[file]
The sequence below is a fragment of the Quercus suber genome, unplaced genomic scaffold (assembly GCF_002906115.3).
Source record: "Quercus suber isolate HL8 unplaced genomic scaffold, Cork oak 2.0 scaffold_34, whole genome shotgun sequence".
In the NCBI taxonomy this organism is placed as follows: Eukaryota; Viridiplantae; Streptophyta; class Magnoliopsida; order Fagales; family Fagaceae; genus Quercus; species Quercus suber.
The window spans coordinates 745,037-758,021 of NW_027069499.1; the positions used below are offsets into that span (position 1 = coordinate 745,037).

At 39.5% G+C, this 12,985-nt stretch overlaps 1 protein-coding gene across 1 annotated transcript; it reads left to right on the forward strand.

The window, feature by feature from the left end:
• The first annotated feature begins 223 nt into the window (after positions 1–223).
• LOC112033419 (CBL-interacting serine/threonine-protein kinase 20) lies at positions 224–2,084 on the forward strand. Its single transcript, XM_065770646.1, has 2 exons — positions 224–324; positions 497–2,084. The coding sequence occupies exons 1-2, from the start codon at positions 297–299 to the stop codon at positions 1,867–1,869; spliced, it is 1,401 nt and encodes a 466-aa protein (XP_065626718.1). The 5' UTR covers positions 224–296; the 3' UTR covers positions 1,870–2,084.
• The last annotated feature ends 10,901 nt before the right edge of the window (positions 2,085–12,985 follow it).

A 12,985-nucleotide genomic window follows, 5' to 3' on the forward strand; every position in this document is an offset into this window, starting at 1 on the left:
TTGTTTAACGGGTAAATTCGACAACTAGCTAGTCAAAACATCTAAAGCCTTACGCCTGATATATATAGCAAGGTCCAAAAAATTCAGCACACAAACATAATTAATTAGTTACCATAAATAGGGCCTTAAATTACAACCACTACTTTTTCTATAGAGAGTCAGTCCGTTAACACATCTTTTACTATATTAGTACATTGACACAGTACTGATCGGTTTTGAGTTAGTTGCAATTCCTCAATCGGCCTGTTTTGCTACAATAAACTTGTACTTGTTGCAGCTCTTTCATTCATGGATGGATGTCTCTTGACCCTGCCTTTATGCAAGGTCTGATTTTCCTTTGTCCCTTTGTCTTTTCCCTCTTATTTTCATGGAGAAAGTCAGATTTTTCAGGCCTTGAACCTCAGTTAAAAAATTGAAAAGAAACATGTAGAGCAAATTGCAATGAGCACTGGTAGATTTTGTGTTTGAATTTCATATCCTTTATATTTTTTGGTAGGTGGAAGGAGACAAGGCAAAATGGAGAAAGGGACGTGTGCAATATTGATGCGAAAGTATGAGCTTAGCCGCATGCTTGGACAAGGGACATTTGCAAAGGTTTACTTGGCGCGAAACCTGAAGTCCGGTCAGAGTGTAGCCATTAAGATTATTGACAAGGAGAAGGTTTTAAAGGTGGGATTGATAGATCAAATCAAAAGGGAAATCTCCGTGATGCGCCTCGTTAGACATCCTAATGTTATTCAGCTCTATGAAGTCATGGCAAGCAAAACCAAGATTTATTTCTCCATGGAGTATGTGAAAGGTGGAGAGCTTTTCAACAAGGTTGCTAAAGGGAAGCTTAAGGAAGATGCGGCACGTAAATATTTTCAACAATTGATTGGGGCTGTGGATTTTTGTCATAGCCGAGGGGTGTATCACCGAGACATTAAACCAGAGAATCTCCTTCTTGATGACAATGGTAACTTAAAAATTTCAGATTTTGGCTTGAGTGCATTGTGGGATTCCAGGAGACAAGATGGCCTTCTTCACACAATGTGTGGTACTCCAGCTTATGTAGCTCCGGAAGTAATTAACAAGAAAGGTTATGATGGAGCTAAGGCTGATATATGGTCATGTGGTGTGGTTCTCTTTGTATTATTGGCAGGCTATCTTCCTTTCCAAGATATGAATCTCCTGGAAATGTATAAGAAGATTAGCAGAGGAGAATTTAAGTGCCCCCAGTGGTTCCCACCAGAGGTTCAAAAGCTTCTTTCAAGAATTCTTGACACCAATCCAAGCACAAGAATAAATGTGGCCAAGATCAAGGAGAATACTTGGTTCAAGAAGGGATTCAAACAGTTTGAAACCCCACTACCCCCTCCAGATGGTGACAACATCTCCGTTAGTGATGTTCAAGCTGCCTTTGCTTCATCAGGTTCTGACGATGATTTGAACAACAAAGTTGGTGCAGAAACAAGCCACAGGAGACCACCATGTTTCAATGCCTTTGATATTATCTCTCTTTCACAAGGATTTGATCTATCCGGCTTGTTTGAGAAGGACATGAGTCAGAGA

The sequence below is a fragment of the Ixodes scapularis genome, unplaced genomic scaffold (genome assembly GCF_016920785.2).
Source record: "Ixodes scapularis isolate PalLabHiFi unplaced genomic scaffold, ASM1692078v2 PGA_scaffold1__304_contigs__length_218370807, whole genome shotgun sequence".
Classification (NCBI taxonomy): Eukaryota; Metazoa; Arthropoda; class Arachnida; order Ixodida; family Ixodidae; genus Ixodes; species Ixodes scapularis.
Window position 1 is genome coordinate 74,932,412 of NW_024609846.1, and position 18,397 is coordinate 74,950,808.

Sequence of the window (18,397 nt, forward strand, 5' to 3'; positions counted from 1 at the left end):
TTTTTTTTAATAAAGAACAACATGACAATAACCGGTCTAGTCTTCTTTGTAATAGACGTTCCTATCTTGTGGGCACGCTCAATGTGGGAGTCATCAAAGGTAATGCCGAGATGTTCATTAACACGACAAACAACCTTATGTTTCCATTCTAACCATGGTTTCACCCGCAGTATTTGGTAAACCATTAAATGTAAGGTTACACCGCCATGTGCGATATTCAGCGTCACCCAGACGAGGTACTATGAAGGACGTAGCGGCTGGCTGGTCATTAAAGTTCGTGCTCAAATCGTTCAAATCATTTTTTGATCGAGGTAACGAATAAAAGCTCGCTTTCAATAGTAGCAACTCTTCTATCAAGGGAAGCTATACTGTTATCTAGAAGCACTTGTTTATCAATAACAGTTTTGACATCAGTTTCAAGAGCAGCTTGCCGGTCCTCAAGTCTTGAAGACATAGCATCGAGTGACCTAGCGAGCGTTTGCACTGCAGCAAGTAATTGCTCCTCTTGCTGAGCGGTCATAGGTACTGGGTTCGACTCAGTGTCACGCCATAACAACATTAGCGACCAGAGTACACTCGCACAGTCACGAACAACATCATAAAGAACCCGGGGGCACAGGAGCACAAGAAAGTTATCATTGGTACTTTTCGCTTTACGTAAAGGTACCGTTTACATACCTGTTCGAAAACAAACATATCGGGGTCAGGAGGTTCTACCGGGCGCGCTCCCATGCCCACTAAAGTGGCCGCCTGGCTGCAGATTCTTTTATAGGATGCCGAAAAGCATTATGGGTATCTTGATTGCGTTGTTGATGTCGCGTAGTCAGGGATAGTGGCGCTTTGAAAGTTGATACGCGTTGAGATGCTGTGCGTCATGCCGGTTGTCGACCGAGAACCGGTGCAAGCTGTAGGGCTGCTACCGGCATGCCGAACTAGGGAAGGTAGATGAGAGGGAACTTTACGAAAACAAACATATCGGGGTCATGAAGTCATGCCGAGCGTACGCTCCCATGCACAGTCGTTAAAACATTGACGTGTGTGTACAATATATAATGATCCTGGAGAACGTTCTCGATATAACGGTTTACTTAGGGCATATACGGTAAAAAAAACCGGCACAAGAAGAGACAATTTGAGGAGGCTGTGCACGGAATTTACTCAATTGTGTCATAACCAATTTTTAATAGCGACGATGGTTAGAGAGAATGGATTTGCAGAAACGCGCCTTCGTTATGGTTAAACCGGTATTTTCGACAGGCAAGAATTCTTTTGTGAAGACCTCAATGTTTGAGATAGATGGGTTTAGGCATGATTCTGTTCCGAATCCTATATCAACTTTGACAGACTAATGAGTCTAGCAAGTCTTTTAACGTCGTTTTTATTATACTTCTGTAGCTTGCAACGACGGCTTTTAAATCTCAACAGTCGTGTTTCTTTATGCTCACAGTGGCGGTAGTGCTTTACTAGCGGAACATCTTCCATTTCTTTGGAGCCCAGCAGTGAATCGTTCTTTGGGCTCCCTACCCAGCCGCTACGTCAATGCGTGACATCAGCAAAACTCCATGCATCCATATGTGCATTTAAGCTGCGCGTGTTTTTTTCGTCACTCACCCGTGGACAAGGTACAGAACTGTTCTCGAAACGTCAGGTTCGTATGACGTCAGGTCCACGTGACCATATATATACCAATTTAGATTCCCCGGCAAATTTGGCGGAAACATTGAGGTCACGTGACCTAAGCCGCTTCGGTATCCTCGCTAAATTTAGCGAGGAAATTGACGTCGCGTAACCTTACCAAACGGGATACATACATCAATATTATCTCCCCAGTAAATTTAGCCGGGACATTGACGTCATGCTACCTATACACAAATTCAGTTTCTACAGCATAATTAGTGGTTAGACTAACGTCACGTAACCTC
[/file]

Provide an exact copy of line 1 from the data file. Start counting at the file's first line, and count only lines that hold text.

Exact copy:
The sequence below is a fragment of the Quercus suber genome, unplaced genomic scaffold (assembly GCF_002906115.3).